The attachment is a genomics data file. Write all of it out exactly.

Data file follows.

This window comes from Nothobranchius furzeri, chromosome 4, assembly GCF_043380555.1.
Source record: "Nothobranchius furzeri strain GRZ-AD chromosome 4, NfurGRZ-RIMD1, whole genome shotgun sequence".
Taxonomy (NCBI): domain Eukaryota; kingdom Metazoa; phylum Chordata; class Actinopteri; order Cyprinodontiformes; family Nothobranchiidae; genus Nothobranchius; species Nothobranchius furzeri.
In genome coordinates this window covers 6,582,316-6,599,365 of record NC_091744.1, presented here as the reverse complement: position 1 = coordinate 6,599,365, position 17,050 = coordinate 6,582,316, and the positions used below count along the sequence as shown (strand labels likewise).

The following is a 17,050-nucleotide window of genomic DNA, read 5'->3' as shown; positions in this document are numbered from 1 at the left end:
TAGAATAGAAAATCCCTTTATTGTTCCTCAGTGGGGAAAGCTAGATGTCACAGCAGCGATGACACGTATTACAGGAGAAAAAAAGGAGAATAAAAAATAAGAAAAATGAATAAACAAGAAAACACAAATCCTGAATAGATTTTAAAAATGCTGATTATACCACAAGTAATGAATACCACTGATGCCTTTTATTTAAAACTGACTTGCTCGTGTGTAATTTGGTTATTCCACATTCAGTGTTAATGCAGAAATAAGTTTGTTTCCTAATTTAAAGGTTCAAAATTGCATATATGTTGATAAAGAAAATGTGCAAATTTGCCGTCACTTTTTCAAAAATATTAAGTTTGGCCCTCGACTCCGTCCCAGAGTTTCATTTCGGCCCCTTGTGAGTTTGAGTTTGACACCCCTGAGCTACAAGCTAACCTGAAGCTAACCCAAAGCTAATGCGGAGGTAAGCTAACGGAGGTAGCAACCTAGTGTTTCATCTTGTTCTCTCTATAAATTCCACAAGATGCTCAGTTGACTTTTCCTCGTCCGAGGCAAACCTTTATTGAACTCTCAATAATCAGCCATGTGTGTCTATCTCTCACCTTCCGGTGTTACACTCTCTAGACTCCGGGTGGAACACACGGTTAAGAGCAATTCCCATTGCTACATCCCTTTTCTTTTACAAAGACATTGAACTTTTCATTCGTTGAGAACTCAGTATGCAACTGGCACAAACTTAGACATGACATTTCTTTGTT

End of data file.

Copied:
This window comes from Nothobranchius furzeri, chromosome 4, assembly GCF_043380555.1.
Source record: "Nothobranchius furzeri strain GRZ-AD chromosome 4, NfurGRZ-RIMD1, whole genome shotgun sequence".
Taxonomy (NCBI): domain Eukaryota; kingdom Metazoa; phylum Chordata; class Actinopteri; order Cyprinodontiformes; family Nothobranchiidae; genus Nothobranchius; species Nothobranchius furzeri.
In genome coordinates this window covers 6,582,316-6,599,365 of record NC_091744.1, presented here as the reverse complement: position 1 = coordinate 6,599,365, position 17,050 = coordinate 6,582,316, and the positions used below count along the sequence as shown (strand labels likewise).

The following is a 17,050-nucleotide window of genomic DNA, read 5'->3' as shown; positions in this document are numbered from 1 at the left end:
TAGAATAGAAAATCCCTTTATTGTTCCTCAGTGGGGAAAGCTAGATGTCACAGCAGCGATGACACGTATTACAGGAGAAAAAAAGGAGAATAAAAAATAAGAAAAATGAATAAACAAGAAAACACAAATCCTGAATAGATTTTAAAAATGCTGATTATACCACAAGTAATGAATACCACTGATGCCTTTTATTTAAAACTGACTTGCTCGTGTGTAATTTGGTTATTCCACATTCAGTGTTAATGCAGAAATAAGTTTGTTTCCTAATTTAAAGGTTCAAAATTGCATATATGTTGATAAAGAAAATGTGCAAATTTGCCGTCACTTTTTCAAAAATATTAAGTTTGGCCCTCGACTCCGTCCCAGAGTTTCATTTCGGCCCCTTGTGAGTTTGAGTTTGACACCCCTGAGCTACAAGCTAACCTGAAGCTAACCCAAAGCTAATGCGGAGGTAAGCTAACGGAGGTAGCAACCTAGTGTTTCATCTTGTTCTCTCTATAAATTCCACAAGATGCTCAGTTGACTTTTCCTCGTCCGAGGCAAACCTTTATTGAACTCTCAATAATCAGCCATGTGTGTCTATCTCTCACCTTCCGGTGTTACACTCTCTAGACTCCGGGTGGAACACACGGTTAAGAGCAATTCCCATTGCTACATCCCTTTTCTTTTACAAAGACATTGAACTTTTCATTCGTTGAGAACTCAGTATGCAACTGGCACAAACTTAGACATGACATTTCTTTGTT